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Luke Togni

Luke’s story begins in Toronto, where his father, the broadcaster and composer Peter-Anthony Togni, was working for CBC Radio. After relocating to Nova Scotia, the family lived for a time in Seabright, which made for “a radical shift to the countryside”, until Luke became a townie at King’s-Edgehill, Windsor, in the International Baccalaureate Programme. While he was happily coming to grips with ancient and modern history, philosophy, and German at school, Luke was encouraged to consider enrolling in the Foundation Year Programme at the University of King’s College, primarily by Dr. Patrick Atherton, a family friend and former Chairman of Classics, and by the Rev. David Curry. David, who was Luke's advisor, is Rector of Windsor, Chaplain and teacher at King’s-Edgehill, and a graduate of the Department (B.A. 1976; M.A. 1978). Classics seems to have been predestined.

Luke entered the Foundation Year in 2005 and found his first deep examination of the ancient and medieval worlds as wonder-filled and exciting as he could have hoped. He was especially intrigued by the philosophy and theology of the Middle Ages, the richness of Dante, the origins of rationalism, the systematic thought of Hegel, and the opportunity of exploring the Catholic tradition throughout the centuries – all of which were harbingers of his emerging intellectual interests. He undertook a B.A. in Classics as a matter of course. With a smile he recalls having studied Greek before Latin; “It was a little odd, but Latin felt so easy afterwards!” Those who would doubt the relevance of a Classics degree receive this rejoinder: “Classics offers to the mind and soul an appreciation of the causes of things: human history, the literary tradition, and even being itself. It focuses on a span of 1,500 years, but its careful methods and manners of thought are applicable anywhere. It sets our own world in context; seeing the ancient or medieval world properly helps us to become aware of our own prejudices and to be freed from them.”

Luke’s B.A. with First Class Honours in 2009 led immediately into the M.A. programme, and a thesis on Aristotle’s Metaphysics Lambda in which he tried to determine whether one can understand God and material things in the same science. Luke arrived at a Thomistic conclusion by way of finding a shared analogical structure. Outside his studies Luke taught ten- and eleven-year-old children at Our Lady of Schools, a local independent Catholic elementary school, where he taught music, not neglecting Gregorian chant. “Teaching has been a very positive experience,” he notes; “I enjoy helping to broaden people’s backgrounds and their musical perceptions.” Cooperating at Our Lady of Schools with Latin instructor Dr. Peter Kussmaul, a retired Dalhousie classicist, was a happy experience. Luke’s musical interests are also exercised in efforts to renew Catholic liturgy – a work shared with his father. Luke managed to find time for romance, marriage, and fatherhood.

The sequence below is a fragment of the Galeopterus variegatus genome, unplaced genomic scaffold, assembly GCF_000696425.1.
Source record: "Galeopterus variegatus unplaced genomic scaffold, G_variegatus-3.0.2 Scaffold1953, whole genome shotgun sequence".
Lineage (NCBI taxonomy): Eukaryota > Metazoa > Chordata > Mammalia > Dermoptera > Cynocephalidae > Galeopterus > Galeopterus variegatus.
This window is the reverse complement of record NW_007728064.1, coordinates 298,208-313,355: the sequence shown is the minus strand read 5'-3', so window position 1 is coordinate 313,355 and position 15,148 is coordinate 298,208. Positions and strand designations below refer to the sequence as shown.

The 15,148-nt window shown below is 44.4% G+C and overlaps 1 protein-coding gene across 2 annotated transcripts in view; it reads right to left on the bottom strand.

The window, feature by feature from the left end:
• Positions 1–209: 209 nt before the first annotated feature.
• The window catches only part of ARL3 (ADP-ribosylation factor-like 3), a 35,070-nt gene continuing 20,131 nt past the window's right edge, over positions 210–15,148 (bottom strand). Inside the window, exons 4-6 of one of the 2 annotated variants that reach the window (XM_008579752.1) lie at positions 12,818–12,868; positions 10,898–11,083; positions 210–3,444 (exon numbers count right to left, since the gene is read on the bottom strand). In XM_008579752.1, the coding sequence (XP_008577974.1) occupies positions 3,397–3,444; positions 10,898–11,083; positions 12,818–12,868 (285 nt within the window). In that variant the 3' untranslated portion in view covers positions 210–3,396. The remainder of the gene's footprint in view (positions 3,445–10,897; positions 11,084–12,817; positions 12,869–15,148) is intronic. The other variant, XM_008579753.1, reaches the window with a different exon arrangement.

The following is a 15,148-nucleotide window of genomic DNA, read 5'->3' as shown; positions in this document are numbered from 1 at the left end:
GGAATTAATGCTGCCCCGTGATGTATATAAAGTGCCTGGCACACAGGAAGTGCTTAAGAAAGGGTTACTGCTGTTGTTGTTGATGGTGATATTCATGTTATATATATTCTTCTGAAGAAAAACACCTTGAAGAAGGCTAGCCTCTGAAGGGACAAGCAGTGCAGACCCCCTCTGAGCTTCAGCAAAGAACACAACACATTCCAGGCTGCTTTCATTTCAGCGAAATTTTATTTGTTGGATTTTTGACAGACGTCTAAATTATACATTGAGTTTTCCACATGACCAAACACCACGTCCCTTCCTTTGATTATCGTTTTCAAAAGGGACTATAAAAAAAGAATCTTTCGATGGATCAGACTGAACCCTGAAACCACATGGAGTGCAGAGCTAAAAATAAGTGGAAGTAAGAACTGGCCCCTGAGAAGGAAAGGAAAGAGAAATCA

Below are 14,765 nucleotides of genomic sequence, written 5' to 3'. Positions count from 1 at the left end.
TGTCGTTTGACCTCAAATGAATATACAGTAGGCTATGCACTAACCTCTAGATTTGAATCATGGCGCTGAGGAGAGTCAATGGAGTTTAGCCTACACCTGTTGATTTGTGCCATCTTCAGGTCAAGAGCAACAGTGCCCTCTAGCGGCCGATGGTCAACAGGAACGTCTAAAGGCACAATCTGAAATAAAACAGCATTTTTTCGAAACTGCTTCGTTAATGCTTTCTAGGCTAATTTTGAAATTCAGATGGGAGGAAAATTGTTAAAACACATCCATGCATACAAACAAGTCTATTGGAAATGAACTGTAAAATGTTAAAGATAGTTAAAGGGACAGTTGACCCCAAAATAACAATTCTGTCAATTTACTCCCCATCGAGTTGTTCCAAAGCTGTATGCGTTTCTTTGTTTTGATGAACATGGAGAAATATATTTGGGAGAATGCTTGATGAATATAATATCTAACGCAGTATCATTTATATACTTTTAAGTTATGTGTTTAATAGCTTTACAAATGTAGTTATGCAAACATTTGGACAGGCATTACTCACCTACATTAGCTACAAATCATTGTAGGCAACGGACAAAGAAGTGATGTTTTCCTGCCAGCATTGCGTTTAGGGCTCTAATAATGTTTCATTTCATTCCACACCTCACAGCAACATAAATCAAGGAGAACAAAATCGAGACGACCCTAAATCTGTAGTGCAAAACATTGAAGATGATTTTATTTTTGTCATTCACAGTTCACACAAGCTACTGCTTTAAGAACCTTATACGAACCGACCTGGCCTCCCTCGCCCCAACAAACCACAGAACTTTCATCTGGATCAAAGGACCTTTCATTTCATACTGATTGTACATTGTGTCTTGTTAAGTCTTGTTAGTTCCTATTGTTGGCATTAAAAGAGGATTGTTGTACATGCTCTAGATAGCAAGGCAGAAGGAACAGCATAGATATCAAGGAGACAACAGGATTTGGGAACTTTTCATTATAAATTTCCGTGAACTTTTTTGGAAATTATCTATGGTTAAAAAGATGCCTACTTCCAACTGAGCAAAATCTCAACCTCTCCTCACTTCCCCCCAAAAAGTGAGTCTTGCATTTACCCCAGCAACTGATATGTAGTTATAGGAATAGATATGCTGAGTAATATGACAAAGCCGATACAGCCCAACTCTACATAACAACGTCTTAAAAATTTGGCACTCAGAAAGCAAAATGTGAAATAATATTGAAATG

Whatever the nature of God, material substances, and science may be, however, it is definitely in the nature of theses to leave the researcher with further questions to consider. With the M.A. now complete, Luke eagerly anticipates doctoral research dealing with Bonaventure’s Itinerarium, to which he was introduced in Dr. Hankey’s Medieval Philosophy class. He has been accepted into the PhD programme in Historical Theology at Marquette University, Milwaukee. At present he plans to centre his work on the role of saving knowledge in Bonaventure. The move to Milwaukee will require some changes: a move from a small Classics department in a small city to a large confessional department in a large and very demographically-diverse city. He and his family are looking forward to the adventure.

As a teacher at Our Lady of Schools and as a teaching assistant or guest lecturer in the Department, Luke found deep pleasure in helping people come to grips with new ideas. He hopes eventually to teach both elementary school and university students.

Pax tecum, Luke!

We are grateful to Christopher Grundke and to Luke Togni for the interview on which this profile is based.